The Imagination Factory


May 4th, 2008 by Ted Bailey

Just when you thought you weren’t going to need anything special for doing business, BAM! along comes someone who throws an arcane mathematical formula or two at you.

Going into business is actually quite simple. All you need are the four (4) “P’s”. You need to build a PRODUCT (or service) that meets a need, set the PRICE that consumers will pay, figure out the best PLACE and best channel to sell and with some PROMOTION, you’re all set!

Now that was simple, wasn’t it?

One problem comes when we become victims of “MCS” (the “My Car Syndrome”). It could be BTS (Blue Toyota Syndrome), Y2S (Yellow Yugo Syndrome) or BHS (Basset Hound Syndrome)… you get the idea. MCS is a function of the relationship between synchroncity and proximity. The closer you are to (or the more you use) an item the more likely it is that you see more of (or more people using) that same item.

Think of it like this… whatever car you drive, you didn’t really SEE a lot of them UNTIL you started either thinking about buying one or actually bought one. As you became more aware of them, you fell prey to the misperception that if you own or do something that you think is cool or effective, then you assume that everyone else does the same.

The phenomenon is more apparent with the vehicles we drive, but pervades many of our daily activities. You have a need, you make/find something to solve that need (for you). You begin to see (or perceive) that others are struggling with the same need… How can any NOT want your product? OR you find a great web search engine and it quickly becomes your favourite. If you like it so much, how can anyone else be using anything different? So when you roll out your ‘product’ (remember that one that everyone needs), you also feel that your favourite search engine is the absolutely best place or only place you need to be.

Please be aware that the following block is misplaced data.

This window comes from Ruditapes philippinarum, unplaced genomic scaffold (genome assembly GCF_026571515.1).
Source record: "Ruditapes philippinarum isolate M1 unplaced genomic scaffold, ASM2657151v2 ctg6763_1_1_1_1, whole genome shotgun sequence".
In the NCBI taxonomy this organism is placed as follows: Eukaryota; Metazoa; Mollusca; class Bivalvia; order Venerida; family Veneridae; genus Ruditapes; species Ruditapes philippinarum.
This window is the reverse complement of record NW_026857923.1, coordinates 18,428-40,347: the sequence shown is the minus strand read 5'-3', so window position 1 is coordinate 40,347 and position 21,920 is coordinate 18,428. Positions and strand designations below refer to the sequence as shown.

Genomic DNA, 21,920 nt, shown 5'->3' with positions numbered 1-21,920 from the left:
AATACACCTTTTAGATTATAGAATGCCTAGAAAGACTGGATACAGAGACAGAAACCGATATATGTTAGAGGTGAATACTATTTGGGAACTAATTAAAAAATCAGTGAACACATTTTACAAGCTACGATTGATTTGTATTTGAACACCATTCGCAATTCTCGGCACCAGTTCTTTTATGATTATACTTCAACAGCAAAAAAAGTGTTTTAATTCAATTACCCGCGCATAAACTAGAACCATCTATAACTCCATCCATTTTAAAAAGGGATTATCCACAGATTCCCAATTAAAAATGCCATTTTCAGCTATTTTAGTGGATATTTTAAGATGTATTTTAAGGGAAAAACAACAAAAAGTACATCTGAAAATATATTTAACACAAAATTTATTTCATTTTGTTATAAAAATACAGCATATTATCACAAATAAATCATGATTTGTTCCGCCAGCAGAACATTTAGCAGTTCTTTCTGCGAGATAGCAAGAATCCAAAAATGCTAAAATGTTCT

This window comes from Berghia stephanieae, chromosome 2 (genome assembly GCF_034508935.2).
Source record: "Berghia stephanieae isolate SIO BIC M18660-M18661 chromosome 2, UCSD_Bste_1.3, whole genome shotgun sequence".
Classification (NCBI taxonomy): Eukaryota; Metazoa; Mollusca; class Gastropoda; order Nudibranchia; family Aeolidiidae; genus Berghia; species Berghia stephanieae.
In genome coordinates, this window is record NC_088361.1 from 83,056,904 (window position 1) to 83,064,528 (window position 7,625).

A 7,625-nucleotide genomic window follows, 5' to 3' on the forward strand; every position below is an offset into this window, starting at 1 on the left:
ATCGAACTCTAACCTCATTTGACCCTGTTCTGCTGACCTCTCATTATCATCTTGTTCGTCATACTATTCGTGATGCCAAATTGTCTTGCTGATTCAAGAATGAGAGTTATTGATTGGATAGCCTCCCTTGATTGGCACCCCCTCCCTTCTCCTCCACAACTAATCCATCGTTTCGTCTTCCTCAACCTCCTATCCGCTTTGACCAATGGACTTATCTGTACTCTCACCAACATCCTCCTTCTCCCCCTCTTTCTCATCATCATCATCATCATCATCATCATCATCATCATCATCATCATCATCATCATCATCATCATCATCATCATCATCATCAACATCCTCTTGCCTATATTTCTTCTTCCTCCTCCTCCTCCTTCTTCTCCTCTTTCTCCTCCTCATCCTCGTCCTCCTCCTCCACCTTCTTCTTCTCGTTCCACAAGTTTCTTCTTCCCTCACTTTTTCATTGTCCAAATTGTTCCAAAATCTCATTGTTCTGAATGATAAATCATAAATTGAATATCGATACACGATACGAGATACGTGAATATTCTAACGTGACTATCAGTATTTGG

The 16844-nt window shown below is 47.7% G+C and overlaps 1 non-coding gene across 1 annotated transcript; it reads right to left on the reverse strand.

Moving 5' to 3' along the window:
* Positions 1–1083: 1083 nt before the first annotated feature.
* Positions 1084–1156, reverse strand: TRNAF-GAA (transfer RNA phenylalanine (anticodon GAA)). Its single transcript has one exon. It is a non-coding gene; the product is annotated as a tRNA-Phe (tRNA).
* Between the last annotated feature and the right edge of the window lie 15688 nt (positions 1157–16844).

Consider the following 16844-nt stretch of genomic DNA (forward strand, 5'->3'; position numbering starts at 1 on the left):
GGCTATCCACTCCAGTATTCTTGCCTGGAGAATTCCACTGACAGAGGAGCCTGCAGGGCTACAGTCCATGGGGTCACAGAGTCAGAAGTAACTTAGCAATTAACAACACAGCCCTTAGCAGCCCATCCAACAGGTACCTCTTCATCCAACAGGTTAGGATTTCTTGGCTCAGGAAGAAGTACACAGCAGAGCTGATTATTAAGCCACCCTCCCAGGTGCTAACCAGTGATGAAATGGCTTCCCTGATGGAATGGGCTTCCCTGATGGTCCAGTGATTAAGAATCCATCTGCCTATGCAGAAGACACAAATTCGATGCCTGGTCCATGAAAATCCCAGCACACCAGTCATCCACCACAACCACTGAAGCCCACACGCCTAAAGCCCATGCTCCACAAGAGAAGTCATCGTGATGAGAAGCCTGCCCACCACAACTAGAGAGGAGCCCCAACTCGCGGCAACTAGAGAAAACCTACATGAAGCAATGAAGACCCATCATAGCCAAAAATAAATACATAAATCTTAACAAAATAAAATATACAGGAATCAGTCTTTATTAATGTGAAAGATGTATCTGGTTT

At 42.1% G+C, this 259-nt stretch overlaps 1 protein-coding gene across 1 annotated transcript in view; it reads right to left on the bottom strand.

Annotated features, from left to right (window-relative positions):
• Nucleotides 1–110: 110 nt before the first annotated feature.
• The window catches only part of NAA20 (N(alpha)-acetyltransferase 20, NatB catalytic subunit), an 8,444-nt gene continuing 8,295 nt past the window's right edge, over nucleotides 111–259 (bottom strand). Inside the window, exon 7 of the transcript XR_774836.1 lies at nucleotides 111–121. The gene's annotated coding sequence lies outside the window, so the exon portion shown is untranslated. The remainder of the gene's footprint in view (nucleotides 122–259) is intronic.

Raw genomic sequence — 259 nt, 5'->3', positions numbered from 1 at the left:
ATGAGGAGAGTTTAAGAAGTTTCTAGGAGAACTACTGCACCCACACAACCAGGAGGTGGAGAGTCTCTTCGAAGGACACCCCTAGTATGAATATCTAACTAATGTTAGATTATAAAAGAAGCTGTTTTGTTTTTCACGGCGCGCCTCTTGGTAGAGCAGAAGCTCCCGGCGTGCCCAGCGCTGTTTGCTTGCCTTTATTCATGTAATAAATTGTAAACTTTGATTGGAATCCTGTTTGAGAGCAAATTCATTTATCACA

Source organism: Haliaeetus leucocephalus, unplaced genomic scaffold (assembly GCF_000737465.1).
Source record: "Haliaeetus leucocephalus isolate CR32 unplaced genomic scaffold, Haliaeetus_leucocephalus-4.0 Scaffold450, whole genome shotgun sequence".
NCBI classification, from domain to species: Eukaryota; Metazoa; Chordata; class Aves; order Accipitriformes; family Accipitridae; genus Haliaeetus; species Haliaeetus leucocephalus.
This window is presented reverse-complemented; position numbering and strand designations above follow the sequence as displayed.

MCS can creep into each of the four P’s. Just because you like the product or the price, doesn’t mean everyone will. Just because you like one method of sales, distribution (place) or promotion, doesn’t mean everyone will use it or that it is best for your product.

So how do we address MCS with the web?

  • Think of your website as one of your PRODUCTS. After all, like all your promotional efforts (print, radio, TV, signage) your website speaks directly to the confidence your customer has with your product and in doing business with you.
  • Use your website as a PRODUCT TEST LAB to help determine what your customers’ want from you/your PRODUCT.
  • The web allows you almost immediate determination of the customers’ PRICE elasticity.
  • And as the old adage about business goes… location, location, location. The web can be a perfect PLACE to market and sell your PRODUCT. 24 hrs/dy x 7 dys/wk x 52 wks/yr mean you’re never closed.
  • As discussed in our¬†Deja Vu¬†article, the web gives you a variety of vehicles and avenues to PROMOTE your PRODUCT.

However, its been said that “marketing without measurement isn’t really marketing, its just pretty pictures and prayers” (ain’t that a lot of alliteration?). Also in the Deja Vu article, we make the case that the only visitor that counts is the repeat visitor. While 95% of today’s netizens are using search engines, 65% of a site’s traffic comes from direct navigation (typing the URL or bookmarks/favourite places). So it is important to:

  • Get traffic to the site,
  • Keep them coming back to the site, and
  • Measure how they get to the site, how many times they visit, where they go, what they want, how long they stay, visitor to customer conversion rate, etc..

If they won’t visit OR return… you will not obtain a good return on the investment. And make no question, the internet is a long-term investment. There are a number of essential things to designing a website doesn’t just “seem” useful, but actually assists the user (and you). The Imagination Factory works hard to ensure that your website doesn’t just have a lot of content, but that it has the “right” content.

The Imagination Factory • 15 Ionia Ave. SW, Suite 220 • Grand Rapids, MI 49503 • phone: 616.356.CLIK (2545) • fax: 616.356.2546 • email: Contact Us Online

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